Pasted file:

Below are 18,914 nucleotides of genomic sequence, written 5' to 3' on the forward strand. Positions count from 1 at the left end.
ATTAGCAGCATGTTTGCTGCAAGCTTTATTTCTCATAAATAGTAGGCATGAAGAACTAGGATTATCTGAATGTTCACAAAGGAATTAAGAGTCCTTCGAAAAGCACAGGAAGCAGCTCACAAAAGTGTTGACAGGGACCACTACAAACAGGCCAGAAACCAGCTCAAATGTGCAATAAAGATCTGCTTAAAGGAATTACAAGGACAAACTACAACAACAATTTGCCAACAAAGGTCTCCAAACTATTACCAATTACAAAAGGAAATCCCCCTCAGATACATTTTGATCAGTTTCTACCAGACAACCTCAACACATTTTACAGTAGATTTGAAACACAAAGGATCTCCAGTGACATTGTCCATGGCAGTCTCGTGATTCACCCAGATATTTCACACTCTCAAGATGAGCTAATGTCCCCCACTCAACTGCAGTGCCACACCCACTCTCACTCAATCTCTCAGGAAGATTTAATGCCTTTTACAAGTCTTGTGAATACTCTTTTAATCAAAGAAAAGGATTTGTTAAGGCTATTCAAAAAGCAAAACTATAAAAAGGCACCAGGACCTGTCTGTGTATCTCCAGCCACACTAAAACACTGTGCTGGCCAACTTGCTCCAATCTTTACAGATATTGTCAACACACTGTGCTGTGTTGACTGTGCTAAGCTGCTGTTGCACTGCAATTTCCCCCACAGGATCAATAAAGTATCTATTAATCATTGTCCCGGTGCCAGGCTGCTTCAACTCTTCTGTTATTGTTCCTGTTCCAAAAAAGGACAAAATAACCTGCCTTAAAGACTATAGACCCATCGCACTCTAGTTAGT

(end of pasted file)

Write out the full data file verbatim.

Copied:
Below are 18,914 nucleotides of genomic sequence, written 5' to 3' on the forward strand. Positions count from 1 at the left end.
ATTAGCAGCATGTTTGCTGCAAGCTTTATTTCTCATAAATAGTAGGCATGAAGAACTAGGATTATCTGAATGTTCACAAAGGAATTAAGAGTCCTTCGAAAAGCACAGGAAGCAGCTCACAAAAGTGTTGACAGGGACCACTACAAACAGGCCAGAAACCAGCTCAAATGTGCAATAAAGATCTGCTTAAAGGAATTACAAGGACAAACTACAACAACAATTTGCCAACAAAGGTCTCCAAACTATTACCAATTACAAAAGGAAATCCCCCTCAGATACATTTTGATCAGTTTCTACCAGACAACCTCAACACATTTTACAGTAGATTTGAAACACAAAGGATCTCCAGTGACATTGTCCATGGCAGTCTCGTGATTCACCCAGATATTTCACACTCTCAAGATGAGCTAATGTCCCCCACTCAACTGCAGTGCCACACCCACTCTCACTCAATCTCTCAGGAAGATTTAATGCCTTTTACAAGTCTTGTGAATACTCTTTTAATCAAAGAAAAGGATTTGTTAAGGCTATTCAAAAAGCAAAACTATAAAAAGGCACCAGGACCTGTCTGTGTATCTCCAGCCACACTAAAACACTGTGCTGGCCAACTTGCTCCAATCTTTACAGATATTGTCAACACACTGTGCTGTGTTGACTGTGCTAAGCTGCTGTTGCACTGCAATTTCCCCCACAGGATCAATAAAGTATCTATTAATCATTGTCCCGGTGCCAGGCTGCTTCAACTCTTCTGTTATTGTTCCTGTTCCAAAAAAGGACAAAATAACCTGCCTTAAAGACTATAGACCCATCGCACTCTAGTTAGT